For his continuing Art for Animals project, Saskatchewan’s Jeff Meldrum places large-scale “sculptural interventions” in the forest and uses motion-activated camera to document wild animals interacting with the works. He sees the beasts as collaborators, which raises questions: Should the creatures be paid for their contributions? Does a bear cash a cheque in the woods?
A selection of his photographs, including a family of black bears checking out a giant personal cheque, are showing at Toronto’s Gallery 44 Centre for Contemporary Photography to Feb. 4. Meldrum spoke to The Globe and Mail about modern art, anthropomorphism and getting busy with beavers.
You refer to the creatures you interact with as so-called wild animals. Why so-called?
When animals are described as being wild, it reinforces the dichotomy between humans and animals. I think that dichotomy doesn’t serve the animals well. It diminishes their value.
And yet people love to humanize animals.
We anthropomorphize them, and I don’t think it’s healthy. One of the things I’m trying to do is to subvert that. I’m ascribing human qualities to these animals, but I’m doing so in an absolutely ridiculous way. The animals can’t possibly be interpreting what I’m doing out there. I hope that heightens the absurdity of our need to ascribe human qualities to animals and to not accept them for what they are, which are living, breathing, thinking animals who see the world in much different ways than we do.
Why is there that impulse to attribute human traits to animals?
It’s the lack of understanding of the animals. Humans don’t like to grapple with the unknown.
Speaking of grappling with the unknown, is your project a comment on the unfathomability of contemporary art?
Absolutely. If an alien would come to Earth and look at modern art, I’m sure they would be flabbergasted as to what it means. It’s obviously a human construct. Whereas music can be found in nature. Birds sing. Different aesthetics in general can be found in bird populations. Bowerbirds collect shiny objects that they use to entice mates to come visit them. But conceptual art is something that feels very human.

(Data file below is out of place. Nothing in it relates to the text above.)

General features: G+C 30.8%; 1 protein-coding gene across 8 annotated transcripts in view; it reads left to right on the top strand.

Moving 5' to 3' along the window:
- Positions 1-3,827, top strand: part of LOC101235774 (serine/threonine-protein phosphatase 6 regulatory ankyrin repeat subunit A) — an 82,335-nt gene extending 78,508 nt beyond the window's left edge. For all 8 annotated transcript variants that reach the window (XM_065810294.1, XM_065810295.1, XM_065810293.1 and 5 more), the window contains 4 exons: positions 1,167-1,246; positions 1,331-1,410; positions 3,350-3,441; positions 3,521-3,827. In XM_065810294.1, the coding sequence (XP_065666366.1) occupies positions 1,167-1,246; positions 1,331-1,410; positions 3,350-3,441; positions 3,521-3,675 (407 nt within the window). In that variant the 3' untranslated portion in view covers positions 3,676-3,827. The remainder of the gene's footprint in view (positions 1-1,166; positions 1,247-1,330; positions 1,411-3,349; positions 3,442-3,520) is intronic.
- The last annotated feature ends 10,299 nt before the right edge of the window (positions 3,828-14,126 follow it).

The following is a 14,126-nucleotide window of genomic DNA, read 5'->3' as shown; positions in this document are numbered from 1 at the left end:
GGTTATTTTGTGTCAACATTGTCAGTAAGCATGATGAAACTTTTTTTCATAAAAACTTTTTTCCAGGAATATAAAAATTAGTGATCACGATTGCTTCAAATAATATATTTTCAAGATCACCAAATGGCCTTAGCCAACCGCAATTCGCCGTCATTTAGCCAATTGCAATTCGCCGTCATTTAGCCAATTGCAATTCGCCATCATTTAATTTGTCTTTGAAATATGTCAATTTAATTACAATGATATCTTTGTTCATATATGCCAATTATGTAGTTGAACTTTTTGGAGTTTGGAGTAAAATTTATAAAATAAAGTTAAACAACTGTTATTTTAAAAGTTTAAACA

We’re all just big, dumb bears at the art gallery, aren’t we?
Exactly. It is as hard for people who don’t have a background in art to understand conceptual art as it is for an animal to understand it.
The bears destroyed one of your sculptures. Do you see that as a reaction to the art, or is it part of the art?
Both. It was a turning point for me in how I view the artwork. Before the bears did that, the idea was a standalone piece of art, and I would maybe take a couple of photographs of a bear or an elk coming to visit it. But once I saw what the bears did, I began to see them as collaborators.
Hence the giant cheque? Are you paying them for their contribution?
Right. And then I made some shapes, and together the bears and I took turns moving them around into different forms.
There’s obviously a voyeuristic element to the photography, peeping into the woods. So many fables are set in the woods. What is it about forests that fascinates us?
It’s definitely a theme in literature, where it’s a magical place that sometimes can be scary but sometimes be beautiful. Maybe it’s that variation that attracts us – that it can harbour beauty and danger all at once.
Your Art for Animals project is ongoing. What’s next?
I’m collaborating with beavers, which are a pretty interesting species. They’re ecosystem builders, and they serve as icons of Canadiana. But they only work in the late evenings and early mornings. It’s tough to get photographs.
Temperamental artists, am I right?
Yes, they’ve proven to be difficult to work with.
Jeff Meldrum’s Art for Animals shows at the Toronto’s Gallery 44 Centre for Contemporary Photography to Feb. 4.